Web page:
The National  Memo Logo

Smart. Sharp. Funny. Fearless.

Monday, December 09, 2019 {{ new Date().getDay() }}

Reprinted with permission from AlterNet.

The Massachusetts Institute of Technology paints a grim portrait of life as an Uber or Lyft driver. According to a new study titled “The Economics of Ride-Hailing: Driver Revenue, Expenses, and Taxes,” a motorist for the ride-sharing apps makes an average of $3.37 per hour—and that’s before taxes. At least 74 percent of employees earn below minimum wage in their respective states.

Researchers found that drivers for both companies have limited means to boost their wages, as workers tend to conduct their business in isolation and are less likely to compare labor conditions. Even if a driver wants to learn how much another is spending on his or her vehicle, they have no way of obtaining that information.

“Little comprehensive work has been done to establish population-level statistics on the profitability of ride-hail driving,” the authors of the report write. “Ride-hailing operators know what they pay each driver but do not know whether drivers earn additional wages from a competitor nor what drivers actually spend to operate their vehicles.” The researchers added, “An individual driver can precisely observe his or her own operational revenue and costs but does not know whether these are representative of other drivers or other vehicles.”

While Lyft is yet to acknowledge the study, an Uber spokesperson released a statement claiming “its methodology and findings are deeply flawed.” The spokesperson added, “We’ve reached out to the paper’s authors to share our concerns and suggest ways we might work together to refine their approach.”

This is not the first time Uber has come under fire. Most recently, the company announced the rollout of Uber Health, an app that allows patients and health care providers to bypass a profile requirement for secure rides to and from hospitals and medical centers. Legal experts have already sounded the alarm. The Verge reports that in 2016, the legal consulting firm Carlton Fields pointed to the possibility of data breaches and warned that ride-sharing companies like Uber “risk potential imposition of stiff penalties for data breaches, and business associate agreements should be implemented between providers and ridesharing companies.”

Perhaps the company should address the findings of MIT’s report before it “disrupts” the country’s transit infrastructure for health care.

 

Advertising

Start your day with National Memo Newsletter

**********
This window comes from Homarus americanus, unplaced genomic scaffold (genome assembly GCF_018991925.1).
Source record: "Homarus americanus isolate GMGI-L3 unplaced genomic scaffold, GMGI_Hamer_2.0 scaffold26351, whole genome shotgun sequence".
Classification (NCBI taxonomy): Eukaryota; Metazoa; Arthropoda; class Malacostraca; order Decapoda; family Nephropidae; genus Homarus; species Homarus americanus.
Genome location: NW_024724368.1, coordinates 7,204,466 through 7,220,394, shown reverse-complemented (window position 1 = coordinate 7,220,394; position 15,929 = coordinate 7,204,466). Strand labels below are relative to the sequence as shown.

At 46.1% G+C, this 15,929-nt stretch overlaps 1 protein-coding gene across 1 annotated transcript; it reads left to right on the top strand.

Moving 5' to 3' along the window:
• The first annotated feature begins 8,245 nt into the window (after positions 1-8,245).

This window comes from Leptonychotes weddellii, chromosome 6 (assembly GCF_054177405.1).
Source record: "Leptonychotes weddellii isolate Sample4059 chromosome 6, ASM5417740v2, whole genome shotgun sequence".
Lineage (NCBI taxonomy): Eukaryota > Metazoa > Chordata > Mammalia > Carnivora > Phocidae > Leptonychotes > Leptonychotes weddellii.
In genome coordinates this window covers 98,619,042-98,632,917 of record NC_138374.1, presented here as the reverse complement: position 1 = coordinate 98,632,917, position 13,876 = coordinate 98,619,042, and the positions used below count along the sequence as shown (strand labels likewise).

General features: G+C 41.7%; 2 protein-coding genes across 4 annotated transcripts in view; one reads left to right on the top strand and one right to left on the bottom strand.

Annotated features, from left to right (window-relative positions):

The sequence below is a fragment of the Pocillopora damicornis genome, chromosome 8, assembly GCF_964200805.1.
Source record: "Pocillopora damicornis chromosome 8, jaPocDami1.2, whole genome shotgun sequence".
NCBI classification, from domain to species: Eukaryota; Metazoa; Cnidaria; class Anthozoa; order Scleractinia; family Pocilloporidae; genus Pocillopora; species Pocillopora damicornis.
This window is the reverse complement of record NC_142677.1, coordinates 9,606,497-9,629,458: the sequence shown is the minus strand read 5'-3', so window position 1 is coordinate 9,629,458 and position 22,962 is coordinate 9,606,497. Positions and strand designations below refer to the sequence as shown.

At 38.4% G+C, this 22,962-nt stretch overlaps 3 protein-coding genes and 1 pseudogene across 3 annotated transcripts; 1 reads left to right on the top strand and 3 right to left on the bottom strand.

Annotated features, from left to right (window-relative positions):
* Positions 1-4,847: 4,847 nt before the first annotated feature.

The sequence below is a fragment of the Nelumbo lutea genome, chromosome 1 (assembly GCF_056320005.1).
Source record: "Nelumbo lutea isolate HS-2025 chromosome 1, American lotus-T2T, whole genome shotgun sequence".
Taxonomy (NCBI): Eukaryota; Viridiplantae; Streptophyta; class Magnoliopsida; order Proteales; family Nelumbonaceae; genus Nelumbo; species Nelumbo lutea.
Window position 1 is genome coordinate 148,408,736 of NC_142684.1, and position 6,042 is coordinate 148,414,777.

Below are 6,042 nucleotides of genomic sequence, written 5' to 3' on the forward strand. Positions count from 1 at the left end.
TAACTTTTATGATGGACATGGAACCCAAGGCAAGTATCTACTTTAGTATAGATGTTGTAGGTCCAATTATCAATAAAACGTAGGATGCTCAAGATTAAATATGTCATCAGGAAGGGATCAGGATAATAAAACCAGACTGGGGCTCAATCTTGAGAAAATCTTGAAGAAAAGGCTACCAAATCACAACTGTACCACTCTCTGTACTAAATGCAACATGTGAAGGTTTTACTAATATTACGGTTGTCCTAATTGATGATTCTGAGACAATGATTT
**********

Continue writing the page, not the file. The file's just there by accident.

Know first.

The opinions that matter. Delivered to your inbox every morning

Sen. Bernie Sanders, left, and President Joe Biden during 2020 presidential debate

I look at September 2019 as a month where I missed something. We began with a trip to New York to do Seth Meyers’s and Dr. Oz’s shows. Why would we go on The Dr. Oz Show? For the same reason we had gone on Joe Rogan’s podcast in August: We could reach a vast audience that wasn’t paying attention to the standard political media. On Dr. Oz, Bernie could talk about Medicare for All and his own physical fitness. While at the time we believed Bernie was uncommonly healthy for his age, he was still 78. Questions would be raised related to his age, and we needed to begin building up the case that he was completely healthy and fit. It turned out to be a spectacular interview, ending with the two of them playing basketball on a makeshift court in the studio. Bernie appeared to be on top of the world.

Yet in retrospect, I should have seen Bernie growing more fatigued. After New York, with the school year starting, we did a series of rallies at colleges and universities in Iowa; this was the kickoff of our campus organizing program in the state. We would then fly to Colorado for a large rally in Denver before heading to Boulder to prep for the third debate, to take place in Houston on September 12. In Iowa, Bernie’s voice was a little hoarse. After the rally in Denver, he had completely blown it out. He sounded terrible.

Keep reading... Show less

Rep. James Clyburn

When I interviewed House Majority Whip James Clyburn in 2014 about his memoir Blessed Experiences: Genuinely Southern, Proudly Black, the South Carolina Democrat was confident in America’s ability to find its way, no matter how extreme the political swings might appear at any given time.

“The country from its inception is like the pendulum on a clock,” the congressman told me. “It goes back and forward. It tops out to the right and starts back to the left — it tops out to the left and starts back to the right.” And remember, he said, it “spends twice as much time in the center.”

Keep reading... Show less
{{ post.roar_specific_data.api_data.analytics }}